It’s just a different feeling. Other than just making music in your house, you’re sharing that with the public, and just watching the reaction of every tune you have — you can control their feelings and their emotions. You’re just there throwing a good (or bad) time for them.

How is the EDM scene different in the US and Mexico?

In Mexico, we’re not at that point where you just can throw bass parties. You have to go there to play big commercial stuff and artists like me or like many DJs I know who play bass music or dubstep or whatever, we have a hard time playing there because people are not ready yet. There’s not much of a problem in the festival scene because you can play whatever you want, but in the club scene, it’s difficult for us who don’t play commercial big-room stuff.

Why is it harder to play less mainstream stuff in Mexico?

There’s not much of a culture around electronic music in general. They just want to go see the main big EDM acts. They just go to be like “I know him and that’s what I want to see. I don’t want to see anyone else. I don’t care about anyone else. I just want to take a video and a picture of me singing that famous song and that’s it.” It’s really sad for us because there’s not much of a scene there. But it doesn’t matter. I think that all of the people who are playing bass music and something different, we’re managing to get into a really cool group where we’re opening the doors in Mexico for that genre.

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Photo by Christiaan Almazan

What DJs do you think people need to pay more attention to right now?

There’s a lot of OWSLA guys. They should have more spotlight on them, like Vindata. I love them so much.There’s this Jersey girl Uniiqu3 who makes really awesome Jersey club.

It seems like there’s a scarcity of female DJs at clubs and festivals. Are there fewer of you, or does it just seem that way?

That’s definitely the case because female artists don’t produce that much. They don’t get to sit down and make their own tunes. That’s what we’re lacking: female production in general, not DJs. There are really cool female DJs out there. Producers — that’s the missing point.

What festival do you think EDM fans must go to?

I think Coachella for sure. It’s a different vibe. There are a lot of genres the EDM world wouldn’t listen to if it wasn’t in a festival, so I think it’s a really cool vibe and there are a lot of great musicians there, not just DJs.

What genre do you think is the most underrated right now?

There’s a hype right now for future bass, which is really cool because back then, you wouldn’t have known anything about future bass unless you’re really into it. Footwork, Jersey club, and Mambathon are really cool too.

It seems like EDM in general has gained a lot more mainstream popularity over the past few years. Why do you think that is?

Because people want to experience a festival. People want to get crazy. They just want a place where they can let their emotions go. They just want to have fun. They just want to get wild and electronic music can give that and a lot of other things. Just to be in the festival scene, you realize why people go. You realize why people are interested. I think electronic music is a way for people just to be free and just to be themselves and have fun and let everything go.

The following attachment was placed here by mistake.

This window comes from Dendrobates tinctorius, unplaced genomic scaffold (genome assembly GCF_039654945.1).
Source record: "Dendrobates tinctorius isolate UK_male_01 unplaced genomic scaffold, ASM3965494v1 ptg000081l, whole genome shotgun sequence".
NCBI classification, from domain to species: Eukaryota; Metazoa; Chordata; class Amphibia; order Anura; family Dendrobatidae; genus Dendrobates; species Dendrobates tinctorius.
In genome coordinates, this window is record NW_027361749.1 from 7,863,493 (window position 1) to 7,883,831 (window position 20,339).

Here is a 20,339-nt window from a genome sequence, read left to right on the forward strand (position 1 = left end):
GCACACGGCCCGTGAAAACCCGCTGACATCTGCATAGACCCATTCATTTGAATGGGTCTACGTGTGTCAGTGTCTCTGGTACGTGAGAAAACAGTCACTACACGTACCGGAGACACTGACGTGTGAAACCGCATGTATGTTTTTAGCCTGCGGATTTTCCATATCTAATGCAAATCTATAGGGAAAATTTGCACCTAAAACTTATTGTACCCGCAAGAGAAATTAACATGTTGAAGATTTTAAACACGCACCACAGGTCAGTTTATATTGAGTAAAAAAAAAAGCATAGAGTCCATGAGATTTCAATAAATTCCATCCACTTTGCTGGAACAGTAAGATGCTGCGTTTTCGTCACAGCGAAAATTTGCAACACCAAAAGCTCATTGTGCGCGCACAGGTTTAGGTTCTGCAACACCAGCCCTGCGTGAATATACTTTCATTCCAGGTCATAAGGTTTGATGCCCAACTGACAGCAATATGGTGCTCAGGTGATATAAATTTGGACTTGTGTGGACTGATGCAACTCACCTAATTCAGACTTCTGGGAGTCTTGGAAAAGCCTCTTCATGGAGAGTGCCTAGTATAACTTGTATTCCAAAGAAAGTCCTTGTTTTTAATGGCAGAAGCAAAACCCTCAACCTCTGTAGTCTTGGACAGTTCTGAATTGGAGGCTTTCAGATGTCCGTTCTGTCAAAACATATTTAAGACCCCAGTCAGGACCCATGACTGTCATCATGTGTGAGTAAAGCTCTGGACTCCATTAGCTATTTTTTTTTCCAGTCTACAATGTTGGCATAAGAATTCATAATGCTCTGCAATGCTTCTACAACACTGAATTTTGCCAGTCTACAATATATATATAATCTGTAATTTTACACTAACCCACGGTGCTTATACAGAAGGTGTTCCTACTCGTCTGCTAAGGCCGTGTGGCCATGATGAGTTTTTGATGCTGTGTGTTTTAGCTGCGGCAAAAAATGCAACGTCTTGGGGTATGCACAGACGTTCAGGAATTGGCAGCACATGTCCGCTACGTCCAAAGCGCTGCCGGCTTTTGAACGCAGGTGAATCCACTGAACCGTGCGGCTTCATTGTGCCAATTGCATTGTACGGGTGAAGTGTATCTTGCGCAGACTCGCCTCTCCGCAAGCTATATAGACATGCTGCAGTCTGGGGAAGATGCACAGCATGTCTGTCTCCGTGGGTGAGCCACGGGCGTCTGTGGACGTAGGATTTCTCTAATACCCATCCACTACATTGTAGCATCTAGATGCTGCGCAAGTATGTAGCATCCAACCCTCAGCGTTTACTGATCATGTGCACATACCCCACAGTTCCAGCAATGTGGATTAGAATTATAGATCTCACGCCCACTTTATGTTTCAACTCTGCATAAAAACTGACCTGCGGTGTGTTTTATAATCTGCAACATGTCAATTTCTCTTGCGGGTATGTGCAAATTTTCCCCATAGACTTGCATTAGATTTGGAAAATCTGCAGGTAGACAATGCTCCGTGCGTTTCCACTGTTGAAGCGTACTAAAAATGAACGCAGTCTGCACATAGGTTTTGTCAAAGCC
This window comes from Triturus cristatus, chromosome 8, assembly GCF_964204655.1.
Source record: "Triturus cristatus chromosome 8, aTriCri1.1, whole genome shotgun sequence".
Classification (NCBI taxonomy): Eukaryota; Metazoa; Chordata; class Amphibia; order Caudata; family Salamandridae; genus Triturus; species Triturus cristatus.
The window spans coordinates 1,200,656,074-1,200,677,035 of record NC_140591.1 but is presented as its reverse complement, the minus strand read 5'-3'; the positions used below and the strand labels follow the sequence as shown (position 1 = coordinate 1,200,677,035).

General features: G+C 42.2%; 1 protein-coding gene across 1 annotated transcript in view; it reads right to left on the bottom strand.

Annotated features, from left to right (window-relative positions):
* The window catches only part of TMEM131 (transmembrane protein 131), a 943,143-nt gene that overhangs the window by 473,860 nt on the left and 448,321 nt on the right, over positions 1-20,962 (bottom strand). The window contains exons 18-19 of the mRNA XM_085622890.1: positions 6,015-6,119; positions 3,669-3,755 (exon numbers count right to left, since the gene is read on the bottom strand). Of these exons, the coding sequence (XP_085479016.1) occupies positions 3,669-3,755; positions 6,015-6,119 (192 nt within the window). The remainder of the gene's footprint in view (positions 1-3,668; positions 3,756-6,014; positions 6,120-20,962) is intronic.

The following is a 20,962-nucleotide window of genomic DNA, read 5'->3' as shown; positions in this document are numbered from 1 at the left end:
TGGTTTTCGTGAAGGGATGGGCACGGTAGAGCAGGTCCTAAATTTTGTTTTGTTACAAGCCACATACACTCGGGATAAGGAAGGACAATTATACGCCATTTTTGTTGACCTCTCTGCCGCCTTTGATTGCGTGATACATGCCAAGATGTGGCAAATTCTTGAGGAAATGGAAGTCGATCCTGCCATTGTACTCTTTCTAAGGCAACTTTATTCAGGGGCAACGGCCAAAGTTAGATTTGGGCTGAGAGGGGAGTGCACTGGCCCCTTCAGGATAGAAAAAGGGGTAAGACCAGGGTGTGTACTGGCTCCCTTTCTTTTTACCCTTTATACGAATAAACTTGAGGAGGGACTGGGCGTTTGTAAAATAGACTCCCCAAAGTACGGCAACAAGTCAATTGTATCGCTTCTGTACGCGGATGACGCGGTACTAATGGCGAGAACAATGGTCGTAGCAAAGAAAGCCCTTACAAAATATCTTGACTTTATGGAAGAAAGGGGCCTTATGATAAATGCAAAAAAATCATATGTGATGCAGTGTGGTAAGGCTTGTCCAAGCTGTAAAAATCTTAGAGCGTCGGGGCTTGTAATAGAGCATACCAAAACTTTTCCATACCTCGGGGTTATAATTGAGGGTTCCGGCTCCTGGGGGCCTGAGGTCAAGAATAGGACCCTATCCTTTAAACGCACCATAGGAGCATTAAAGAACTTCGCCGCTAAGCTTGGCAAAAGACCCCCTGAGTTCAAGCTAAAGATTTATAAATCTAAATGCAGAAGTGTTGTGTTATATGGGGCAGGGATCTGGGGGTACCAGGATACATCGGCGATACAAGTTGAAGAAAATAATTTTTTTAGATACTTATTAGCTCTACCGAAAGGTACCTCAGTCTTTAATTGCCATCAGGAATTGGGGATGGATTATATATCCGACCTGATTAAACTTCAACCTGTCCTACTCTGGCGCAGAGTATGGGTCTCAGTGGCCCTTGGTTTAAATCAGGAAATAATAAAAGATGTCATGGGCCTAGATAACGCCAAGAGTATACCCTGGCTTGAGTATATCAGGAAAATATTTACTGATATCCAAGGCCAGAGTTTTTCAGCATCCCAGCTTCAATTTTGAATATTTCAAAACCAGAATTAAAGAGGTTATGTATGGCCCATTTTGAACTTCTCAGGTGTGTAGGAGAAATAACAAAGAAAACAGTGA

It’s awesome that you’ve had so much success in a field you’re so passionate about. What advice would you give others looking to do the same thing?

Make music — like, learn how to play piano. Learn how to play any instrument. Go to a production class or sound engineer class. You have to be real. You have to be yourself. You have to have something different from anyone else. That’s mainly it — you just have to do music.

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Photo by Christiaan Almazan

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Over the past couple decades, EDM has gone from a small subculture to a mainstream, worldwide craze. Artists like Diplo and Calvin Harris constantly pop up in celebrity news headlines, and a long roster of celebrity DJs from Elijah Wood to Joe Jonas (and wannabe DJs like Kylie Jenner) are taking up the practice. The frenetic dancing of EDM audiences rivals the energy only of heavy-metal moshing, if even that. Basically, DJs are the new rockstars. 

I say this now, but I was years late to the game. Until last weekend, I thought of DJs as the people who spun beats at nightclubs or curated songs on the radio. 

What lifted this rock I’d been living under? 

I attended one of the most epic music festivals in the world, Electronic Daisy Carnival. EDC springs up every year all around the world, from New York to Brazil. But Las Vegas was the perfect place to lose my EDM virginity. Electronic music booms through the city’s famed hotels and casinos, screens on the insides of cabs advertise DJs, and it’s home to posh nightclubs like Omnia, where Calvin Harris performs. 

Famed Vegas hotel Caesar’s Palace was packed with people from all over the world waiting hours on line to procure passes. Mountains loomed in the desert sky as they paraded by the thousands — some in animal costumes, others in wings, and some just in bathing suits  — toward the entrance to the Las Vegas Motor Speedway, where carnival rides, art installations, and majestic-looking sets stood.